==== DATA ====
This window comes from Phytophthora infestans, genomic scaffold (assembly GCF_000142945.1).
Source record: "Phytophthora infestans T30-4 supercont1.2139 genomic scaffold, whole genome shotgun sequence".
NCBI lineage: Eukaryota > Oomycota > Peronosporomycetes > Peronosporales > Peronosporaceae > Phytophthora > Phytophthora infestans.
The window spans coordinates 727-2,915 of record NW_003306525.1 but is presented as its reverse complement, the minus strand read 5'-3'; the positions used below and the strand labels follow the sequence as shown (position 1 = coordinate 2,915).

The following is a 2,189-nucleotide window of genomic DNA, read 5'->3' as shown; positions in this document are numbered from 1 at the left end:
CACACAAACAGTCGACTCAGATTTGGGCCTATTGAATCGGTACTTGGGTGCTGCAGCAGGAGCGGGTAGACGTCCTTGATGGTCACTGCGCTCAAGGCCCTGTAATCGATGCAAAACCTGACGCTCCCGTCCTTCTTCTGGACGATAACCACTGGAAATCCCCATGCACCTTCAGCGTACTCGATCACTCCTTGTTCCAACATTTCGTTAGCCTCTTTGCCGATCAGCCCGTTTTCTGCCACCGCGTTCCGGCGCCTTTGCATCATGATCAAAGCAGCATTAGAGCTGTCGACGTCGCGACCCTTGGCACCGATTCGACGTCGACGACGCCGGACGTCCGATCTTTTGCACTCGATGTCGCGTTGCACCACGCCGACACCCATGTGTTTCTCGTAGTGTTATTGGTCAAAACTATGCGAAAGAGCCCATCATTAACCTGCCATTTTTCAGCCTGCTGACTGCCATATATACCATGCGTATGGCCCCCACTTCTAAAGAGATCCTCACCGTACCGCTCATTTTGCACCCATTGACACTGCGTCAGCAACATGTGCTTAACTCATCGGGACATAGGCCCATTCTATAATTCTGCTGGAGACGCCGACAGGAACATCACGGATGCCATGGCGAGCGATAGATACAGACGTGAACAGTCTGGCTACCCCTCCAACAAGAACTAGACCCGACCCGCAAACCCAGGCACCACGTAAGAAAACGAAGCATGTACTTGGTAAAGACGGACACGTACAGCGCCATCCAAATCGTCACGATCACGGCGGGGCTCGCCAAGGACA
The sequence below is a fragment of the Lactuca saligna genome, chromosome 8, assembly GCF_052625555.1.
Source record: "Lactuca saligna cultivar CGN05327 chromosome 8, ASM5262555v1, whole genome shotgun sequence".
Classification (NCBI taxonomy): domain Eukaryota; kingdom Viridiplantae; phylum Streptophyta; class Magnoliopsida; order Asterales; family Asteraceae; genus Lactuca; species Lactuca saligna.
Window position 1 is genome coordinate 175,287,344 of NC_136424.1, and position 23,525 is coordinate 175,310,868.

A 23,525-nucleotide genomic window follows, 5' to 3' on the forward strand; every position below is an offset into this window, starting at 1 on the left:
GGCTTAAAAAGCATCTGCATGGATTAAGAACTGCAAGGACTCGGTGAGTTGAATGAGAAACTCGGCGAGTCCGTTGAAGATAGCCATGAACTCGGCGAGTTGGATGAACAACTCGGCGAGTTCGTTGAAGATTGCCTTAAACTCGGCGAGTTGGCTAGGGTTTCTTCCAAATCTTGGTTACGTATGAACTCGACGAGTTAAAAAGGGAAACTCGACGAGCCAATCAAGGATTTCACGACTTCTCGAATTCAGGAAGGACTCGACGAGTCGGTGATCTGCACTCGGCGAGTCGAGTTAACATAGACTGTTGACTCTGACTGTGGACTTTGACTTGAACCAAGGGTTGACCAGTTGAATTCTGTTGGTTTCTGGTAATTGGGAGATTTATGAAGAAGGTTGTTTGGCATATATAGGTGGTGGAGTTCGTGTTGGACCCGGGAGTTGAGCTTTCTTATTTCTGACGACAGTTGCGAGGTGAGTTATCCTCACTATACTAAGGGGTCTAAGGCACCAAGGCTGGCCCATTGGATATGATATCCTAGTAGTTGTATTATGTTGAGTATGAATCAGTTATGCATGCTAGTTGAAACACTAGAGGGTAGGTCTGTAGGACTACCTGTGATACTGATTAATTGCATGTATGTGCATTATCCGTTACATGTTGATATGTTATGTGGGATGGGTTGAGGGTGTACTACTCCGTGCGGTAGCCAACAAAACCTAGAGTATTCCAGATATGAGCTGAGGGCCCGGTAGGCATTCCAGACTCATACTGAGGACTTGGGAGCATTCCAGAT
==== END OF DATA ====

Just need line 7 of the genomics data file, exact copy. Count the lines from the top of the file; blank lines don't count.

The sequence below is a fragment of the Lactuca saligna genome, chromosome 8, assembly GCF_052625555.1.